Do You Believe in the One Big Sign?

Sunday, February 18, 2007

Poor Mitt Romney; barely out of the gate and already being heckled for his religion.

About 800 people packed Lake Miona Regional Recreation Center in this retirement community of 65,000. It was standing-room only.

But what got the crowd roaring wasn't a pitch for safe offshore oil drilling or health care. It was his religion. If he were to win the White House, Romney would become America's first Mormon president.

A man stood amid the crowd and called Romney "a pretender" who doesn't know "the Lord."

The crowd booed the man from the room, and Romney responded: "First of all, I believe in God."

You can't possibly run for President unless you believe in God!! When do I get to vote for the atheist candidate? I'm not one, but I would find that a lot easier to swallow, than all the posturing and bickering over doctrine.

Mormonism is a little odd, I'll grant you. But is it any more outrageous to believe that Joseph Smith received the golden plates of Mormon revelation from the angel Moroni, than to believe that God handed Moses the Ten Commandments. Why? Because it happened more recently?

Alright. The bullet-proof underwear is weird as hell... and seems a bit unsanitary. But is it so much stranger than saying a rosary?

Religion by its very nature is irrational, so as long as "faith" is a litmus test in politics we're going to have to accept some wacky ideas in our leaders.

That said, I'm unlikely to ever vote for a Mormon. Not because I think their religion is cuckoo, but because they tend to be extremely conservative. I'll read just about anything by Orson Scott Card, because he's probably one of the greatest writers in the English language, but I want him far, far away from the political arena. Mormon. Great writer. Whack-job. And, yes, I even read "Saints" his historical fiction on the early Mormon Church. God. The man could write about the composition of plywood and create a compelling narrative.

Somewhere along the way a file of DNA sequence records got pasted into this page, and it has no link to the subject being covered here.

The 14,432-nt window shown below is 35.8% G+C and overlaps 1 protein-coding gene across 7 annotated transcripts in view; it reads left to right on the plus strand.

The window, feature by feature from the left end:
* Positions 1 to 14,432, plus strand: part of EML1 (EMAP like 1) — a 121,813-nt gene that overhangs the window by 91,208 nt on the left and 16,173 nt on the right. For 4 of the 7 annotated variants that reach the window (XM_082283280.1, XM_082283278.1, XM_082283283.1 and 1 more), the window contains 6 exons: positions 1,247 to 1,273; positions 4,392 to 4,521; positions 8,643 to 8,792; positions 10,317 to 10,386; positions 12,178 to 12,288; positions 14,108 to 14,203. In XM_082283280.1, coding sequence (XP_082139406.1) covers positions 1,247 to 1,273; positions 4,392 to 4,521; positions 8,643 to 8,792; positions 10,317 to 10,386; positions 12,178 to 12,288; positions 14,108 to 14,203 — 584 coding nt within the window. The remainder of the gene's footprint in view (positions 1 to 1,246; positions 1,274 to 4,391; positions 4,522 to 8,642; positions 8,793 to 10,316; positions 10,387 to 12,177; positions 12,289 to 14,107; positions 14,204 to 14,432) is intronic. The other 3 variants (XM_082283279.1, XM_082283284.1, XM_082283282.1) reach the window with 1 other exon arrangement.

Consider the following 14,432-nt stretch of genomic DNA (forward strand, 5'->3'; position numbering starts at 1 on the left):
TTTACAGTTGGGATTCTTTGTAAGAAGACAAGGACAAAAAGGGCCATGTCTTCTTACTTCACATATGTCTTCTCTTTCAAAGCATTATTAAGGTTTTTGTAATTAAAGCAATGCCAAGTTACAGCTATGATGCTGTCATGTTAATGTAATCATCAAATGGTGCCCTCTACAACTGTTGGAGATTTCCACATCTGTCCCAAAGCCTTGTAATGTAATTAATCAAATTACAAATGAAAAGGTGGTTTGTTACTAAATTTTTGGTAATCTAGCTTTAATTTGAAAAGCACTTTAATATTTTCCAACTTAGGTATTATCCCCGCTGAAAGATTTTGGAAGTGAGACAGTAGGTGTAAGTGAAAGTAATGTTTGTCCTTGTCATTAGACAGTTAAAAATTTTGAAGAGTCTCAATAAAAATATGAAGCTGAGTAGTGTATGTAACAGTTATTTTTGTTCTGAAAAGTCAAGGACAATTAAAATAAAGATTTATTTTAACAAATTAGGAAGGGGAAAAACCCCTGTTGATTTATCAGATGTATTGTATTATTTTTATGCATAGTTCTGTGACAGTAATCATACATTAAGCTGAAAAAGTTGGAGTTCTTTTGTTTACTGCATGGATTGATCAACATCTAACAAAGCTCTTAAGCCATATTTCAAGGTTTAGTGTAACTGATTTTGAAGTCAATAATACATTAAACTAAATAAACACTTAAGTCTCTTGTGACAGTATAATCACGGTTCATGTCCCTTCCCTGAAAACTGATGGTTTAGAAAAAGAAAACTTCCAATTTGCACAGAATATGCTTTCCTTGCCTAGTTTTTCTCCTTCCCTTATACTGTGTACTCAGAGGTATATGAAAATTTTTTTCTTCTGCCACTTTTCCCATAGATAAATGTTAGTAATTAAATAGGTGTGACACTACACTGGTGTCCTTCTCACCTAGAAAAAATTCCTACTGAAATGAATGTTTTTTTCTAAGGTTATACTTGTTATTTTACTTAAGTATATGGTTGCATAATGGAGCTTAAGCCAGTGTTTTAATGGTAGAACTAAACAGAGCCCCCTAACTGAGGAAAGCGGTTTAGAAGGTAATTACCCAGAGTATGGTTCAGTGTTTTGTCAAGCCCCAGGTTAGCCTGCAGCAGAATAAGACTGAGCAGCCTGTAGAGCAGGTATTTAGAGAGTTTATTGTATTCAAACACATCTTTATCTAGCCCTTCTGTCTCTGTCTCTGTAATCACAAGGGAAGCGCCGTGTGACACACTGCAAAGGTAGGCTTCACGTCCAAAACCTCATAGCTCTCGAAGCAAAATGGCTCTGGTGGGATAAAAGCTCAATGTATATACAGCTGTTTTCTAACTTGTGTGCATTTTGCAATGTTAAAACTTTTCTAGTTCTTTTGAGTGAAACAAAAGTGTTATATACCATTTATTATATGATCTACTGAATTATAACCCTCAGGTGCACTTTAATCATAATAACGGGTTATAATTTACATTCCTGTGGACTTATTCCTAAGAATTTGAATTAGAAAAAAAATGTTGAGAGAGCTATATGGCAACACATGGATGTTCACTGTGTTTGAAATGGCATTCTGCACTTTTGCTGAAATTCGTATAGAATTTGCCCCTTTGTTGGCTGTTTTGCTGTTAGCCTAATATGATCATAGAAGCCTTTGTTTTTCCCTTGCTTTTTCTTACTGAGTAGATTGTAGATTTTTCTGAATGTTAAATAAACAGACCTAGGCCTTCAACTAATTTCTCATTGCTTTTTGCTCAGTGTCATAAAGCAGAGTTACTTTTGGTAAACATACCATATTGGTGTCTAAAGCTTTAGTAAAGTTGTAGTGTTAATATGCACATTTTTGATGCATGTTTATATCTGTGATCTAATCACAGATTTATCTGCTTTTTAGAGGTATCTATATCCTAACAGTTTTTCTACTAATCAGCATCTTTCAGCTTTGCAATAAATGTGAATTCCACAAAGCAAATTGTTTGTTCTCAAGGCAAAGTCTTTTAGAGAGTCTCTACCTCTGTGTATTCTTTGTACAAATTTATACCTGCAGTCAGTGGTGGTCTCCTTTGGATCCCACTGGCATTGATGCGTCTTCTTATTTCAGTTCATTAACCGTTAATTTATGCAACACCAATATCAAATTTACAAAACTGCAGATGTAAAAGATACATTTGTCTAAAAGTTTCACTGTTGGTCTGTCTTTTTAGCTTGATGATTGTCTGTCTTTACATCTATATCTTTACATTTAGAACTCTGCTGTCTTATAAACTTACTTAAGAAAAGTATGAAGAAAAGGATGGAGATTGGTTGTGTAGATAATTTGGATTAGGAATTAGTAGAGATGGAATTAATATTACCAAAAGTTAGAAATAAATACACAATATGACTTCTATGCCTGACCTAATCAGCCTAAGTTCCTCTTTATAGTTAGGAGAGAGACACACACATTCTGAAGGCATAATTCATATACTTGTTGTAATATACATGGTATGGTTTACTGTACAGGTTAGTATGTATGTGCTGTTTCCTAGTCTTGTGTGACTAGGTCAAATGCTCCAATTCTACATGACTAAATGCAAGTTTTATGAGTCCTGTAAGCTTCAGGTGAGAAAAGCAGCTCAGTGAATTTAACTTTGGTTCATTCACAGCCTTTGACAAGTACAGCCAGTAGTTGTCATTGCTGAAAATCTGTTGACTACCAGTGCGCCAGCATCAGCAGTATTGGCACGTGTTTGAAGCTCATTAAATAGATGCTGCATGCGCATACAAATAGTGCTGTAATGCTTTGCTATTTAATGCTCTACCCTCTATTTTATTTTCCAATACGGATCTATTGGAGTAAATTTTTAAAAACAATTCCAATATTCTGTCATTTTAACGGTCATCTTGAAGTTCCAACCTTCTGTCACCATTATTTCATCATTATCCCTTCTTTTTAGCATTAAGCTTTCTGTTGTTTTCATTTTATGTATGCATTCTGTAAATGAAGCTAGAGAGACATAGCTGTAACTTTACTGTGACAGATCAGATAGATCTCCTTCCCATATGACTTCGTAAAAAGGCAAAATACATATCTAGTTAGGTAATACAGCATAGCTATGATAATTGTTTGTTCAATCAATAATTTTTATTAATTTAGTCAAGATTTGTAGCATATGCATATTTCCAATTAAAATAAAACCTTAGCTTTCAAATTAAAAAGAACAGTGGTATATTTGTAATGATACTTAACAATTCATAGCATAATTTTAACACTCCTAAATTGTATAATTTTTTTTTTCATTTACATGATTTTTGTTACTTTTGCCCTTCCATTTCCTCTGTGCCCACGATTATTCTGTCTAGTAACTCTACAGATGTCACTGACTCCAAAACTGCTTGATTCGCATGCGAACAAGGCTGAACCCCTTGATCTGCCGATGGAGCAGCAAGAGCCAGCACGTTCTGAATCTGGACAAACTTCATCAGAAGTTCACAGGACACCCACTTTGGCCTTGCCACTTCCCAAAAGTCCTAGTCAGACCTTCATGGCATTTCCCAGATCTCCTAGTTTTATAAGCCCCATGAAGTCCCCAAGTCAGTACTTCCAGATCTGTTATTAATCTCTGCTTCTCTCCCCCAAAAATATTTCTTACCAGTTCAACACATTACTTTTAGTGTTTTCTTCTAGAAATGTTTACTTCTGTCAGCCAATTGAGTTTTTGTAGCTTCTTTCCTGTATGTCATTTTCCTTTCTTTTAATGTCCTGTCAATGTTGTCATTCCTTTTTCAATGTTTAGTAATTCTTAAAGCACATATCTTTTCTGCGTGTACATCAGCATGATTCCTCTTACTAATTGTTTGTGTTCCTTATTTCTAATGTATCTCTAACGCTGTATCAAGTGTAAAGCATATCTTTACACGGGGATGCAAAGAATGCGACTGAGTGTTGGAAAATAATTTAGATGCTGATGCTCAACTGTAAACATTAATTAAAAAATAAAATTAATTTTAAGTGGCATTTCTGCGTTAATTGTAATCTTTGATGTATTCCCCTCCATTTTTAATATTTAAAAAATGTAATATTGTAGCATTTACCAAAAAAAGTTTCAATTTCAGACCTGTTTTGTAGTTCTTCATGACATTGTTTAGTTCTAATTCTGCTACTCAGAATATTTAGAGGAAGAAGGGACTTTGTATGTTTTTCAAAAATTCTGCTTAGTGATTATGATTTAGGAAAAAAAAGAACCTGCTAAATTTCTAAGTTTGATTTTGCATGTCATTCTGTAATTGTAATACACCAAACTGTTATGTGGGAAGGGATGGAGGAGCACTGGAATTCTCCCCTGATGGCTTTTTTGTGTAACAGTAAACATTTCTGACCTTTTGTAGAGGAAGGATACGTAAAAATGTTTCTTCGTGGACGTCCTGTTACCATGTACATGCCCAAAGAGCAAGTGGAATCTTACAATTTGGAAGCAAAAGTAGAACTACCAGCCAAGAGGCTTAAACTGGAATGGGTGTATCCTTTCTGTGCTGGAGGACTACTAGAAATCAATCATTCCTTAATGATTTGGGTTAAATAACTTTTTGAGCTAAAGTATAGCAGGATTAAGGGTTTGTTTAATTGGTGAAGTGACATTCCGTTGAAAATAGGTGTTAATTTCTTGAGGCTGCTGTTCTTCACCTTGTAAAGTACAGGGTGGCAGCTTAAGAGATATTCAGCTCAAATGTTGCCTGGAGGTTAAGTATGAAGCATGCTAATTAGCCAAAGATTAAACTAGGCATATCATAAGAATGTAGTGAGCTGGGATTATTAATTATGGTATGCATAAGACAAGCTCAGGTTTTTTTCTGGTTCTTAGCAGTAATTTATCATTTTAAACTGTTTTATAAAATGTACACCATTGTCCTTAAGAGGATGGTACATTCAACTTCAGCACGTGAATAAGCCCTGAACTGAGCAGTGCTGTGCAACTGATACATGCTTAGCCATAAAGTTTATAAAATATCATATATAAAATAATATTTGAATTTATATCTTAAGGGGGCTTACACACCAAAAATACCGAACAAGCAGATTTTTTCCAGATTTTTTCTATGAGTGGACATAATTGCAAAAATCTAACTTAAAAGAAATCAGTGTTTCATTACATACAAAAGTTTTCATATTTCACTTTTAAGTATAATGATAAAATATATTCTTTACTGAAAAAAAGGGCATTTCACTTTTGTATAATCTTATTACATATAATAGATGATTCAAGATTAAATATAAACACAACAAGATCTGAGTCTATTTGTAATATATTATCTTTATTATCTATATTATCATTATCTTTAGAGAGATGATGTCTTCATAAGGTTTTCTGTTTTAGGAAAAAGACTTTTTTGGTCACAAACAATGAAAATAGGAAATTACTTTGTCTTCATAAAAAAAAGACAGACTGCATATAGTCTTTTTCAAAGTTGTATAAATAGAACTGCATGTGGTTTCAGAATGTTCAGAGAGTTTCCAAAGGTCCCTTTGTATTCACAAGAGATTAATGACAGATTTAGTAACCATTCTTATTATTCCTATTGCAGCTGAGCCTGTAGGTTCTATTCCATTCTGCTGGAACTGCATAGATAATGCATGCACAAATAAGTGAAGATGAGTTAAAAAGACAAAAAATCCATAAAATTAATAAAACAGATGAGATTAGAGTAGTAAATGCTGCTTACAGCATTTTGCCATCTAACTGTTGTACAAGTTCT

Call me old-fashioned. I still believe in the Jeffersonian wall. But rational discourse is just so 18th Century.


Anonymous said...

There's a theory afoot--not original with me--that it's not religious nuttery but rather secularism that is the aberration in American history and society.

Think about it. We have religious nutjobs running loose, polluting the public discourse with their faith in this or that Invisible Sky Deity--but when haven't we? Yes, the Founders were remarkably free of many of these shackling religious prejudices, but the general population seems to contain rather a large portion of Invisible
Sky Deity followers.

However, even a cursory examination of history will reveal that this has always been so.

Secularism--and secularists--are the exception, rather than the rule. And the brief period of relative freedom from religious influence in public life that the country enjoyed in post-WW II America is evaporating, replaced by voters who see apparitions of Jesus (or is it Elvis?) in jars of peanut butter. The Virgin Mary appears in mold on the side of buildings. (What possible good the Virgin Mary is going to do by appearing in that fashion escapes me--perhaps a warning about the wisdom of buying cheap mildew-proof paint?)

Which all leads to my question: Where is America headed? America will remain what it has always been: a country steeped in primitive religious faith, yet very much dependent on technological and scientific research and advancement for its pre-eminence and prosperity. A nation that has more churches per linear mile than any other "Western" country, yet also one that has some of the world's great universities and year after year produces a bumper crop of Nobel Prize winners in the sciences.

Perhaps it's this creative tension between primitive, child-like religiosity and sophisticated scientific empiricism that has made America the cauldron of ideas, advancement, and innovation. Or maybe America's day is past, since the elite no longer seem all that interested in educating the masses beyond the simple skills needed to work the drive-through window at McDonald's (after all, brains can always be imported from India and the Philippines, can't they?).